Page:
Justin Trudeau is snubbing Trump for his NAFTA 2.0 celebration — here's why
Canadian Prime Minister Justin Trudeau, pictured on March 29, 2020, stressed the need for a gradual and coordinated approach Dave Chan AFP/File

Canadian Prime Minister Justin Trudeau will not be joining President Donald Trump this week to celebrate the new version of NAFTA.

Mexican President Andrés Manuel López Obrador will meet at the White House on Wednesday to "recognize the historic United States-Mexico-Canada Agreement (USMCA) that entered into force on July 1, 2020, and their shared effort to ensure North America continues strengthening its economic ties while working to combat the coronavirus pandemic," according to a statement from the Trump administration.

But despite hopes that the Canadian leader would attend, Trudeau will not be coming to the United States.

"We wish the United States and Mexico well at Wednesday’s meeting," said spokesperson Chantal Gagnon in a statement. "While there were recent discussions about the possible participation of Canada, the prime minister will be in Ottawa this week for scheduled cabinet meetings and the long-planned sitting of parliament.”

Undoubtedly, the prime minister could make time to come to the United States, even briefly, if he deemed it important enough. So why isn't he coming? There are several plausible explanations.

Last week, Trudeau offered two reasons he might not attend: "We’re obviously concerned about the proposed issue of tariffs on aluminum and steel that the Americans have floated recently. We’re also concerned about the health situation and the coronavirus reality that is still hitting all three of our countries.”

While the U.S. coronavirus outbreak has surged in recent weeks, reaching over 50,000 new cases on some days, Canada has managed to get its spread of the disease under control. There were only 219 new cases and 10 new deaths from the disease on Sunday in all of Canada, according to Worldometer. Coming to the United States could present heightened risk of infection for Trudeau and his staff.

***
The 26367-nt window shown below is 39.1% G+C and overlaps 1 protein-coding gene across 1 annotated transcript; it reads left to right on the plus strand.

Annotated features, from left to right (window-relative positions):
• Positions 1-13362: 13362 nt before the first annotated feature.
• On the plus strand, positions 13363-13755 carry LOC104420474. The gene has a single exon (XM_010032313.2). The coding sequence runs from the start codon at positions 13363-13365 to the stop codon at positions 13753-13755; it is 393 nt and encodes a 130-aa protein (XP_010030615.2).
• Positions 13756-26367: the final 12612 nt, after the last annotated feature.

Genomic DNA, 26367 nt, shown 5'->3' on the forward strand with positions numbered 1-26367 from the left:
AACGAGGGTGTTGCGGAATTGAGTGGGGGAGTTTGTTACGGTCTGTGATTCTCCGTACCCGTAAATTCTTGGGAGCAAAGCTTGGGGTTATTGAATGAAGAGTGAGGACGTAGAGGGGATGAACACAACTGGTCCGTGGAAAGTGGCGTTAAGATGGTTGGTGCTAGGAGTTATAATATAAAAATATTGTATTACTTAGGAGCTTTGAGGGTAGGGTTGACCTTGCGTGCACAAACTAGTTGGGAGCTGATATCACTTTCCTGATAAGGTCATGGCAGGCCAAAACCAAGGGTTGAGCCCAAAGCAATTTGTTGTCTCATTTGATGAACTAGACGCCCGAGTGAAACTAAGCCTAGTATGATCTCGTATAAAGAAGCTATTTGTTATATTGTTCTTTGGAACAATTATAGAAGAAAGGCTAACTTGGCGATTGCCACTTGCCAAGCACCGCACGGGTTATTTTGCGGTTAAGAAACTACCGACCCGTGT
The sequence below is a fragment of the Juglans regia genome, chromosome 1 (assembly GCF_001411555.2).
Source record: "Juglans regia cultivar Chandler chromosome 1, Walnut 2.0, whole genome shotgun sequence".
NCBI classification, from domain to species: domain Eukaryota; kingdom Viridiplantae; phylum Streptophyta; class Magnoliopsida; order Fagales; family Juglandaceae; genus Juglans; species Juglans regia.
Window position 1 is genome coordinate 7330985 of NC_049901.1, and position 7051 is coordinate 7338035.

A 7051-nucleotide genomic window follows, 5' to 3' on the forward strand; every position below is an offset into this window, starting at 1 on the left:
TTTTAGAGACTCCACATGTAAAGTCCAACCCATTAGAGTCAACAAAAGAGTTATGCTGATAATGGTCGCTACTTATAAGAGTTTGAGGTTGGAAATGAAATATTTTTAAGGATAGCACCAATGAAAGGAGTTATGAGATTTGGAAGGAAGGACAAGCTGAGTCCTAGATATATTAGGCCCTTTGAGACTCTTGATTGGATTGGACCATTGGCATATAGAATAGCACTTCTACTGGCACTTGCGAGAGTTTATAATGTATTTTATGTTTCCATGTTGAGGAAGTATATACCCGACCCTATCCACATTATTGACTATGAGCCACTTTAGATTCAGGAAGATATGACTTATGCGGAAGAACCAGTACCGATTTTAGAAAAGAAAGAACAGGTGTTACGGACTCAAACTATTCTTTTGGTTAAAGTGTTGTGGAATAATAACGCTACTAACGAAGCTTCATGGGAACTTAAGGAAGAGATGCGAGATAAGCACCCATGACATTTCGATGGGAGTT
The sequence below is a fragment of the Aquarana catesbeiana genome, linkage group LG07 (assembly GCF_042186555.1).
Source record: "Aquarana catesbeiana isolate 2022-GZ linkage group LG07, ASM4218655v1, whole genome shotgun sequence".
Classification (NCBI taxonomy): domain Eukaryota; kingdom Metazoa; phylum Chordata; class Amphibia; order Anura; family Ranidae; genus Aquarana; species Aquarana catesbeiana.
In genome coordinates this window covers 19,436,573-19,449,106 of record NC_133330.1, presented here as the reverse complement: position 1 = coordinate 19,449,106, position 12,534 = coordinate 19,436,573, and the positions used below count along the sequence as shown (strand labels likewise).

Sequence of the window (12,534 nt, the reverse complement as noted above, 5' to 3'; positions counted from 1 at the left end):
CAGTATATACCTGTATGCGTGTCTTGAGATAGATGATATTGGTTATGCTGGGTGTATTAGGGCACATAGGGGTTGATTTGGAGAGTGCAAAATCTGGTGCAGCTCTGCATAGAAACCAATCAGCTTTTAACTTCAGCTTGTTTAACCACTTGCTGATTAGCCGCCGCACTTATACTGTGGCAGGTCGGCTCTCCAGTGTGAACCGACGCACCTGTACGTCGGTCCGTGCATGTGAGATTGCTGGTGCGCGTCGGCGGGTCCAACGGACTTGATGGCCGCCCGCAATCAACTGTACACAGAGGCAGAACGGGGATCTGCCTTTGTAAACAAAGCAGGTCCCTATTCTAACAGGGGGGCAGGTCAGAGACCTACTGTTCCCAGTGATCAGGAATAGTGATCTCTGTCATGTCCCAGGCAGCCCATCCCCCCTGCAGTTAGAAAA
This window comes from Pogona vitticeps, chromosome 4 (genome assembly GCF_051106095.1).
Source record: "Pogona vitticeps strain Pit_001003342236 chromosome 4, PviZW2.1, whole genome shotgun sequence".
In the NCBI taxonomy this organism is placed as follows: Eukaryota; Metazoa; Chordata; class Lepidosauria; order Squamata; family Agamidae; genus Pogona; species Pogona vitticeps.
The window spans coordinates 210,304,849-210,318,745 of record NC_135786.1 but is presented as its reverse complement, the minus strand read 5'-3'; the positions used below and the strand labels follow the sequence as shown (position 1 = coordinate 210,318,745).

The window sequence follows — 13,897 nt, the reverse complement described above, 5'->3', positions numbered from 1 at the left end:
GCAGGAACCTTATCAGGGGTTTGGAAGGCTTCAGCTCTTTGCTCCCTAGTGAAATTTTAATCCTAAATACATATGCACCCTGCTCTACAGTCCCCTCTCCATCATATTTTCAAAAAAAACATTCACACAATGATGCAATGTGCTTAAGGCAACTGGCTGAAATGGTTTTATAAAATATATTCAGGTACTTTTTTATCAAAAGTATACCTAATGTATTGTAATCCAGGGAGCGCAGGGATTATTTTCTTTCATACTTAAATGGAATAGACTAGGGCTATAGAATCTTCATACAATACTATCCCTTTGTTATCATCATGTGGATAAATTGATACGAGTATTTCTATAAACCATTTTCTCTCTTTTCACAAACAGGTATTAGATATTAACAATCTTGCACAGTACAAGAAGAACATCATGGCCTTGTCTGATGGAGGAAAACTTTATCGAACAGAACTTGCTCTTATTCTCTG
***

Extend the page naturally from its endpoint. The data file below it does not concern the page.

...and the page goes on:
The Guardian also noted that tensions between Trump and Trudeau may have increased since the release of former National Security Adviser John Bolton's new book:

Had he accepted the invitation, the visit would have marked the first meeting between the two leaders since fresh details of Trump’s dislike of Trudeau emerged in a new book by the former US national security adviser, John Bolton.

In one instance, after Trudeau expressed frustration over US tariffs, Trump allegedly told aides to “attack” the prime minister.

“Trump’s direction [to senior economic adviser Larry Kudlow] was clear: just go after Trudeau. Don’t knock the others. Trudeau’s a ‘behind-your-back guy,’” Bolton writes in The Room Where It Happened.

Soon after, the White House aide Peter Navarro went on TV and said there was a “special place in hell” for Trudeau because of the way he treated Trump.

Trudeau also recently seemed to express discomfort and even repulsion at Trump's response to the Black Lives Matter protests. He struggled to respond when asked for his reaction to the Trump administration's use of brutal force to clear protesters near the White House ahead of a presidential photo-op. Eventually, he said: “We all watch in horror and consternation what’s going on in the United States.”

All of these considerations may have factored into Trudeau's decision to snub the White House for the trade deal event. But in comments to the Associated Press, a political scientist zeroed in on a key point:

Nelson Wiseman, a political science professor at the University of Toronto, said Trudeau has less to lose by shunning Trump now that the new treaty is in effect.

“Trudeau losses in Canadian public opinion to be seen chumming with the very unpopular Trump,” Wiseman said. “Trudeau can afford to wait out Trump’s presidency now with less than four months to the U.S. election. Trudeau will still be power after the election, Trump much less likely so.”

Trudeau is likely not a personal fan of Trump. But if he believed he needed to make nice, he would. At this point, though, there's little political upside in doing so in Canada. With the trade deal done and Trump's political future on the rocks,  Trudeau won't go out of his way to do any favors for the White House.